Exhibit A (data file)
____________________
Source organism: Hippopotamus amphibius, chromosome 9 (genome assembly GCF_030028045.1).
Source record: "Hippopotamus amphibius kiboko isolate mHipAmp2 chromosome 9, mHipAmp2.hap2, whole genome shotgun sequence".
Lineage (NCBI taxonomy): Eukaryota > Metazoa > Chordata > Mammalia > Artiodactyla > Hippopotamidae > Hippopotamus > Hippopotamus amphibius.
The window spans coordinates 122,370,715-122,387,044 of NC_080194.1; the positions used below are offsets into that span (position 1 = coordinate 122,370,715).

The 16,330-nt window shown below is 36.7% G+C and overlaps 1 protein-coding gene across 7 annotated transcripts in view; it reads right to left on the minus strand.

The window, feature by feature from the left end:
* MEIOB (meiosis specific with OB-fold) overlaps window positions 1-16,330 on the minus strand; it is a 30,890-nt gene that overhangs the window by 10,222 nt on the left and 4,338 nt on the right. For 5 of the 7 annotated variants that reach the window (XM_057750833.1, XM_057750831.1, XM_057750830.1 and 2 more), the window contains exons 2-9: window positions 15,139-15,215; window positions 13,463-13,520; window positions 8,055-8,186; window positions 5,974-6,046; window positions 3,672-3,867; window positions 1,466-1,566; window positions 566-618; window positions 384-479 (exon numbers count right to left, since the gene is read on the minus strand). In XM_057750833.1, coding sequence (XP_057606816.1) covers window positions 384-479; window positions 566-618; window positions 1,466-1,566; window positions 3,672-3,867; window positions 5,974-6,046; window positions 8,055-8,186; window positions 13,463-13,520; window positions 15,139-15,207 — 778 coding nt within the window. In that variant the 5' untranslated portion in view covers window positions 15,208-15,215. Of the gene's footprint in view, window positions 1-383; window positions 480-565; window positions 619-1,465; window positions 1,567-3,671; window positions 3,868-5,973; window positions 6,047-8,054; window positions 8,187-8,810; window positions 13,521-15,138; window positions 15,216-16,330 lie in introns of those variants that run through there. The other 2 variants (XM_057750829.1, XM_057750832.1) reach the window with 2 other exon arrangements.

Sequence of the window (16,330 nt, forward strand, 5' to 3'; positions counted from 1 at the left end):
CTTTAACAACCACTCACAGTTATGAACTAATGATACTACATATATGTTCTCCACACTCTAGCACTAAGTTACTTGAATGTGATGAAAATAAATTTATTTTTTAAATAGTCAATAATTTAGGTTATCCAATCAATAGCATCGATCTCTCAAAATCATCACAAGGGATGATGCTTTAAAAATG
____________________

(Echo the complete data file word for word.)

Source organism: Hippopotamus amphibius, chromosome 9 (genome assembly GCF_030028045.1).
Source record: "Hippopotamus amphibius kiboko isolate mHipAmp2 chromosome 9, mHipAmp2.hap2, whole genome shotgun sequence".
Lineage (NCBI taxonomy): Eukaryota > Metazoa > Chordata > Mammalia > Artiodactyla > Hippopotamidae > Hippopotamus > Hippopotamus amphibius.
The window spans coordinates 122,370,715-122,387,044 of NC_080194.1; the positions used below are offsets into that span (position 1 = coordinate 122,370,715).

The 16,330-nt window shown below is 36.7% G+C and overlaps 1 protein-coding gene across 7 annotated transcripts in view; it reads right to left on the minus strand.

The window, feature by feature from the left end:
* MEIOB (meiosis specific with OB-fold) overlaps window positions 1-16,330 on the minus strand; it is a 30,890-nt gene that overhangs the window by 10,222 nt on the left and 4,338 nt on the right. For 5 of the 7 annotated variants that reach the window (XM_057750833.1, XM_057750831.1, XM_057750830.1 and 2 more), the window contains exons 2-9: window positions 15,139-15,215; window positions 13,463-13,520; window positions 8,055-8,186; window positions 5,974-6,046; window positions 3,672-3,867; window positions 1,466-1,566; window positions 566-618; window positions 384-479 (exon numbers count right to left, since the gene is read on the minus strand). In XM_057750833.1, coding sequence (XP_057606816.1) covers window positions 384-479; window positions 566-618; window positions 1,466-1,566; window positions 3,672-3,867; window positions 5,974-6,046; window positions 8,055-8,186; window positions 13,463-13,520; window positions 15,139-15,207 — 778 coding nt within the window. In that variant the 5' untranslated portion in view covers window positions 15,208-15,215. Of the gene's footprint in view, window positions 1-383; window positions 480-565; window positions 619-1,465; window positions 1,567-3,671; window positions 3,868-5,973; window positions 6,047-8,054; window positions 8,187-8,810; window positions 13,521-15,138; window positions 15,216-16,330 lie in introns of those variants that run through there. The other 2 variants (XM_057750829.1, XM_057750832.1) reach the window with 2 other exon arrangements.

Sequence of the window (16,330 nt, forward strand, 5' to 3'; positions counted from 1 at the left end):
CTTTAACAACCACTCACAGTTATGAACTAATGATACTACATATATGTTCTCCACACTCTAGCACTAAGTTACTTGAATGTGATGAAAATAAATTTATTTTTTAAATAGTCAATAATTTAGGTTATCCAATCAATAGCATCGATCTCTCAAAATCATCACAAGGGATGATGCTTTAAAAATG